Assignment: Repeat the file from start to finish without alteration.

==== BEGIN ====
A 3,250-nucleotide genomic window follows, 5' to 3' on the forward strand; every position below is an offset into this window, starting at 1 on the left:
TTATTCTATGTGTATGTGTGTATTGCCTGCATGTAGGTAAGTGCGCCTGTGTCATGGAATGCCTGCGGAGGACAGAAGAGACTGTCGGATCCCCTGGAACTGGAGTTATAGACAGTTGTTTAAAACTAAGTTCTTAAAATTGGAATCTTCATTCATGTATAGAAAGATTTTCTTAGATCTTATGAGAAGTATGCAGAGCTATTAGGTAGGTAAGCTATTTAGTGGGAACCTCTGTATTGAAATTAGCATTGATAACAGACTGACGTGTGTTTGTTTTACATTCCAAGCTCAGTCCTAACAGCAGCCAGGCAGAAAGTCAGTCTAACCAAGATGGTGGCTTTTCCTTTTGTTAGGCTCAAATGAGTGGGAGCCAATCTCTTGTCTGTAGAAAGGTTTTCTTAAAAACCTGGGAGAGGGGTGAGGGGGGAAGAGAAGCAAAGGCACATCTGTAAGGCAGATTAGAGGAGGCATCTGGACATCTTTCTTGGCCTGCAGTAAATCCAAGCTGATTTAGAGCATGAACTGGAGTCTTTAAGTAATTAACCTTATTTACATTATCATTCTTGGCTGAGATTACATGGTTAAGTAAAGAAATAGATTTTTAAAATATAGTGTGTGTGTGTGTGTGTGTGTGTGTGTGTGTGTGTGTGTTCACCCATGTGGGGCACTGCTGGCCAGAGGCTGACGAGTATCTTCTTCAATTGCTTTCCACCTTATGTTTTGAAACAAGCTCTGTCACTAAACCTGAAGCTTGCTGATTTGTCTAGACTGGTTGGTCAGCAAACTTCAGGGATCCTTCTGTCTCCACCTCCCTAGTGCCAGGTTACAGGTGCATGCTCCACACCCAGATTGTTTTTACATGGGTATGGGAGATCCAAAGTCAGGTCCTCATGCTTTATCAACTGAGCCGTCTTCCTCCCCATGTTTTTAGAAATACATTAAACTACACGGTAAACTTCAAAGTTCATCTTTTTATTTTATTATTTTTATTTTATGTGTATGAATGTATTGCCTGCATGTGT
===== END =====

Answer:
A 3,250-nucleotide genomic window follows, 5' to 3' on the forward strand; every position below is an offset into this window, starting at 1 on the left:
TTATTCTATGTGTATGTGTGTATTGCCTGCATGTAGGTAAGTGCGCCTGTGTCATGGAATGCCTGCGGAGGACAGAAGAGACTGTCGGATCCCCTGGAACTGGAGTTATAGACAGTTGTTTAAAACTAAGTTCTTAAAATTGGAATCTTCATTCATGTATAGAAAGATTTTCTTAGATCTTATGAGAAGTATGCAGAGCTATTAGGTAGGTAAGCTATTTAGTGGGAACCTCTGTATTGAAATTAGCATTGATAACAGACTGACGTGTGTTTGTTTTACATTCCAAGCTCAGTCCTAACAGCAGCCAGGCAGAAAGTCAGTCTAACCAAGATGGTGGCTTTTCCTTTTGTTAGGCTCAAATGAGTGGGAGCCAATCTCTTGTCTGTAGAAAGGTTTTCTTAAAAACCTGGGAGAGGGGTGAGGGGGGAAGAGAAGCAAAGGCACATCTGTAAGGCAGATTAGAGGAGGCATCTGGACATCTTTCTTGGCCTGCAGTAAATCCAAGCTGATTTAGAGCATGAACTGGAGTCTTTAAGTAATTAACCTTATTTACATTATCATTCTTGGCTGAGATTACATGGTTAAGTAAAGAAATAGATTTTTAAAATATAGTGTGTGTGTGTGTGTGTGTGTGTGTGTGTGTGTGTGTGTTCACCCATGTGGGGCACTGCTGGCCAGAGGCTGACGAGTATCTTCTTCAATTGCTTTCCACCTTATGTTTTGAAACAAGCTCTGTCACTAAACCTGAAGCTTGCTGATTTGTCTAGACTGGTTGGTCAGCAAACTTCAGGGATCCTTCTGTCTCCACCTCCCTAGTGCCAGGTTACAGGTGCATGCTCCACACCCAGATTGTTTTTACATGGGTATGGGAGATCCAAAGTCAGGTCCTCATGCTTTATCAACTGAGCCGTCTTCCTCCCCATGTTTTTAGAAATACATTAAACTACACGGTAAACTTCAAAGTTCATCTTTTTATTTTATTATTTTTATTTTATGTGTATGAATGTATTGCCTGCATGTGT